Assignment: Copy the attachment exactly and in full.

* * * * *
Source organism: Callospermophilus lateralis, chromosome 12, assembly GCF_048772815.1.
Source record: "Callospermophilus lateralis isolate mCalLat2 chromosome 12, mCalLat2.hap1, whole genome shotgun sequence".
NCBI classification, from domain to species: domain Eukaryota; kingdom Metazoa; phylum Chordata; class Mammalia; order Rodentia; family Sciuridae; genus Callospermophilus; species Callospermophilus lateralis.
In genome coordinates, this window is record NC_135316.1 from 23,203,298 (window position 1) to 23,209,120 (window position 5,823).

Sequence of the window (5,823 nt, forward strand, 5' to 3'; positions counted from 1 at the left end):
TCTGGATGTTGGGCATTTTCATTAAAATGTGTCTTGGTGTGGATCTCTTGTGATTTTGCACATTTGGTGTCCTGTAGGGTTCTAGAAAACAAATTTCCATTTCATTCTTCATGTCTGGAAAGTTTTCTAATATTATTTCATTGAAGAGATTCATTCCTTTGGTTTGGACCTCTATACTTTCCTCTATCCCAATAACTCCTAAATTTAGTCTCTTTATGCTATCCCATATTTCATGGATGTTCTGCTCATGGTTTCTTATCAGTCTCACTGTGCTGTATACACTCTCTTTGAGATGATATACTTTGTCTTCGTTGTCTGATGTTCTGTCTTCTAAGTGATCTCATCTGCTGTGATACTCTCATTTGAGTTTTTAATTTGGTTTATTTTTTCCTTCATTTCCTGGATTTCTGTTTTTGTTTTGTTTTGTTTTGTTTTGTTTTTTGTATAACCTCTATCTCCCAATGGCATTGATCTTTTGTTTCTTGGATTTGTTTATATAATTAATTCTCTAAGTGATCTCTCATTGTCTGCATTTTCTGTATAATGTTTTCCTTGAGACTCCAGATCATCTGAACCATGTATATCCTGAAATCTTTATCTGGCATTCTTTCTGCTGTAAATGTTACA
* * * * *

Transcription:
Source organism: Callospermophilus lateralis, chromosome 12, assembly GCF_048772815.1.
Source record: "Callospermophilus lateralis isolate mCalLat2 chromosome 12, mCalLat2.hap1, whole genome shotgun sequence".
NCBI classification, from domain to species: domain Eukaryota; kingdom Metazoa; phylum Chordata; class Mammalia; order Rodentia; family Sciuridae; genus Callospermophilus; species Callospermophilus lateralis.
In genome coordinates, this window is record NC_135316.1 from 23,203,298 (window position 1) to 23,209,120 (window position 5,823).

Sequence of the window (5,823 nt, forward strand, 5' to 3'; positions counted from 1 at the left end):
TCTGGATGTTGGGCATTTTCATTAAAATGTGTCTTGGTGTGGATCTCTTGTGATTTTGCACATTTGGTGTCCTGTAGGGTTCTAGAAAACAAATTTCCATTTCATTCTTCATGTCTGGAAAGTTTTCTAATATTATTTCATTGAAGAGATTCATTCCTTTGGTTTGGACCTCTATACTTTCCTCTATCCCAATAACTCCTAAATTTAGTCTCTTTATGCTATCCCATATTTCATGGATGTTCTGCTCATGGTTTCTTATCAGTCTCACTGTGCTGTATACACTCTCTTTGAGATGATATACTTTGTCTTCGTTGTCTGATGTTCTGTCTTCTAAGTGATCTCATCTGCTGTGATACTCTCATTTGAGTTTTTAATTTGGTTTATTTTTTCCTTCATTTCCTGGATTTCTGTTTTTGTTTTGTTTTGTTTTGTTTTGTTTTTTGTATAACCTCTATCTCCCAATGGCATTGATCTTTTGTTTCTTGGATTTGTTTATATAATTAATTCTCTAAGTGATCTCTCATTGTCTGCATTTTCTGTATAATGTTTTCCTTGAGACTCCAGATCATCTGAACCATGTATATCCTGAAATCTTTATCTGGCATTCTTTCTGCTGTAAATGTTACA